With osteoarthritis, the cartilage gradually breaks down. Cartilage is a slippery material that covers the ends of bones and serves as the body’s shock absorber. As more damage occurs, the cartilage starts to wear away, or it doesn’t work as well as it once did to cushion the joint. As an example, the extra stress on knees from being overweight can cause damage to knee cartilage. That, in turn, causes the cartilage to wear out faster than normal.
As the cartilage becomes worn, cushioning effect of the joint is lost. The result is pain when the joint is moved. Along with the pain, sometimes you may hear a grating sound when the roughened cartilage on the surface of the bones rubs together. Painful spurs or bumps may appear on the end of the bones, especially on the fingers and feet. While not a major symptom of osteoarthritis, inflammation may occur in the joint lining as a response to the breakdown of cartilage.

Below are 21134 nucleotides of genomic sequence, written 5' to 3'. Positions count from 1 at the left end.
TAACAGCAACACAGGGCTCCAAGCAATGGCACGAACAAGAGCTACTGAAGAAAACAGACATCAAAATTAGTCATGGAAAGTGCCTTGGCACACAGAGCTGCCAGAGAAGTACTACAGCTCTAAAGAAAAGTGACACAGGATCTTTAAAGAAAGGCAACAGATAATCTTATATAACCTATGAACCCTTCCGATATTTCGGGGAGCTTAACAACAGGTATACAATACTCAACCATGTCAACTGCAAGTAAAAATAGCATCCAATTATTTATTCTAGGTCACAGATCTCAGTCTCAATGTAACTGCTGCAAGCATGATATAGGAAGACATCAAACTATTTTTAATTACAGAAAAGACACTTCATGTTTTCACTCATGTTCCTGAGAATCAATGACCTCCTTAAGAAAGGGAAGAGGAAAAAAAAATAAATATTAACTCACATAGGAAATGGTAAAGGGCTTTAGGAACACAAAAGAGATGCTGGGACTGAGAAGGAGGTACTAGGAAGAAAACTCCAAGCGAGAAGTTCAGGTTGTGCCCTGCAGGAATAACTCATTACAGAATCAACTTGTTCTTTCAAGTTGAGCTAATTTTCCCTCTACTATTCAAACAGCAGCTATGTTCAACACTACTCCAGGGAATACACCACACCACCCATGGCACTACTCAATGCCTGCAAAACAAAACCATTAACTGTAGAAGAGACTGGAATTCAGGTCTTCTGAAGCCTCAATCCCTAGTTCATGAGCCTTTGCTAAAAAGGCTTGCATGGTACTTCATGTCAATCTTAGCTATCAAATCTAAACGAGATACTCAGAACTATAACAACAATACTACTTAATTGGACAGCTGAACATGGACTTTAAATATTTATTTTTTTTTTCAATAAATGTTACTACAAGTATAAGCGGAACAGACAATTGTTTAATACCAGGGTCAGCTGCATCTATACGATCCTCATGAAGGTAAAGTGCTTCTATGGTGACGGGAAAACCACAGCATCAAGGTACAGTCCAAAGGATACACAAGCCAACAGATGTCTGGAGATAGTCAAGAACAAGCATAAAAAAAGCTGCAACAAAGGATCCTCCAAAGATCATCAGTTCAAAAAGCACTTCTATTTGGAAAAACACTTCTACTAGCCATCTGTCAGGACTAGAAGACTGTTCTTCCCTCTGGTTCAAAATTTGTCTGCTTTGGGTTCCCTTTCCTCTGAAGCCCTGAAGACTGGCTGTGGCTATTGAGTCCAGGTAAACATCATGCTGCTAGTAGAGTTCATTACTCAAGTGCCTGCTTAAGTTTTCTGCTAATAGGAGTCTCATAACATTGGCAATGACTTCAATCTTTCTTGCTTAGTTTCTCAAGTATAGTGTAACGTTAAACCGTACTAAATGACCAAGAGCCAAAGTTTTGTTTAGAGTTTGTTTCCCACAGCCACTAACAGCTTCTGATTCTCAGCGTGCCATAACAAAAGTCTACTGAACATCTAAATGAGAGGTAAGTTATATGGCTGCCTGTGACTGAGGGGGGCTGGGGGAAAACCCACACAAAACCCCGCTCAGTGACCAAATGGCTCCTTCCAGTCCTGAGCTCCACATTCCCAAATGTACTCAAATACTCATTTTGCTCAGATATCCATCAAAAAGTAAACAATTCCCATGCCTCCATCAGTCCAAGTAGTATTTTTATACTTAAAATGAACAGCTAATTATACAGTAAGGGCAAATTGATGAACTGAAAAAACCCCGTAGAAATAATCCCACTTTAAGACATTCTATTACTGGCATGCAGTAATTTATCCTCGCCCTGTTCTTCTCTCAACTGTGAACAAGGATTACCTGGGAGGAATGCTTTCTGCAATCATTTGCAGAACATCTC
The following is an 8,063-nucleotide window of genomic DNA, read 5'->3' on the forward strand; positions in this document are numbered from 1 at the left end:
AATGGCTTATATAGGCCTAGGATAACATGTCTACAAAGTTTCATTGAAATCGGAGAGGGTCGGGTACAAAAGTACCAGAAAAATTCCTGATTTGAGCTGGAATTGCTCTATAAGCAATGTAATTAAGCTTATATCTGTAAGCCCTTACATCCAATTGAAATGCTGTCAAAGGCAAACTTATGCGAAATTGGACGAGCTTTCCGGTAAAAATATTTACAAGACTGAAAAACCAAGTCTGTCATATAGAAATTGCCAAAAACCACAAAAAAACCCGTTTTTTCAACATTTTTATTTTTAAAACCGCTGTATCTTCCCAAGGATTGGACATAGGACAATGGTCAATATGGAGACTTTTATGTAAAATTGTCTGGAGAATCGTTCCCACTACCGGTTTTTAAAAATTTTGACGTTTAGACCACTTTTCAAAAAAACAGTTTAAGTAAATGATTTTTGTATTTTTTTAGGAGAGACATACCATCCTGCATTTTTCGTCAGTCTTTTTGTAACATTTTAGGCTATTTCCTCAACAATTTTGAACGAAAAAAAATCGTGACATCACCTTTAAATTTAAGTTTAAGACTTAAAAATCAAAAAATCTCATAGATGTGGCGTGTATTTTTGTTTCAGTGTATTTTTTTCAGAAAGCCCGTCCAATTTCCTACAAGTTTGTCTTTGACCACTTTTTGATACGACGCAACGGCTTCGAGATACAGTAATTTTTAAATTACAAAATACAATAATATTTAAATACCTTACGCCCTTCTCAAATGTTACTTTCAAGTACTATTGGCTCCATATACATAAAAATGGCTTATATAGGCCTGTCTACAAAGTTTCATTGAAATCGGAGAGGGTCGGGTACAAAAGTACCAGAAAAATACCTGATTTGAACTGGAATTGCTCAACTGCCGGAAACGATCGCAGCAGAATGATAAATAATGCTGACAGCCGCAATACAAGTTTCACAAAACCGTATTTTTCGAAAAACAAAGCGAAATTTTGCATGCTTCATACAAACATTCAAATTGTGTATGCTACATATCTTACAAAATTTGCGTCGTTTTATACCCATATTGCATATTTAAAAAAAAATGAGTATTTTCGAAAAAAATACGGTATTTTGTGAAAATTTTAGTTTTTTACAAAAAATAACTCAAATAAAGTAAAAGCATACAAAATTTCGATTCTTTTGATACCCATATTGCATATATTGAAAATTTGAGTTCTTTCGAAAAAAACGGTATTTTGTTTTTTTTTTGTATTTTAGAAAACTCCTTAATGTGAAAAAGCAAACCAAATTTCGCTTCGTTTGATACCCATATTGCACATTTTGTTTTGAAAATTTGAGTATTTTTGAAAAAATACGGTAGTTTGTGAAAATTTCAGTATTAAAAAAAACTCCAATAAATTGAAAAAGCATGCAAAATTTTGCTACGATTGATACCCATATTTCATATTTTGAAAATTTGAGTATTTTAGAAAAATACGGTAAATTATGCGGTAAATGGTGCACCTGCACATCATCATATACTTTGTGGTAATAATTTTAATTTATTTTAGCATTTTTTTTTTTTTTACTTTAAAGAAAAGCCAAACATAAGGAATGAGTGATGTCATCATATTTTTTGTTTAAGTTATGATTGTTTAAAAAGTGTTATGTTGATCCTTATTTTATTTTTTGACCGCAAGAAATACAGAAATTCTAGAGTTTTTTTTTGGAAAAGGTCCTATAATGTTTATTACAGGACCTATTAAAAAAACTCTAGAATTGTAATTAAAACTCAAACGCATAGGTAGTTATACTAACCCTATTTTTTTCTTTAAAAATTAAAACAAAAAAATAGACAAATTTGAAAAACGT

Symptoms of osteoarthritis, depending on which joint or joints are affected, may include:
- Deep, aching pain
- Difficulty dressing or combing hair
- Difficulty gripping objects
- Difficulty sitting or bending over
- Joint being warm to the touch
- Morning stiffness for less than an hour
- Pain when walking
- Stiffness after resting
- Swelling of joint
- Loss of motion in a joint
Rheumatoid arthritis is the most common type of inflammatory arthritis. About 75% of those affected are women. In fact, between 1% and 3% of women are likely to develop rheumatoid arthritis in their lifetime.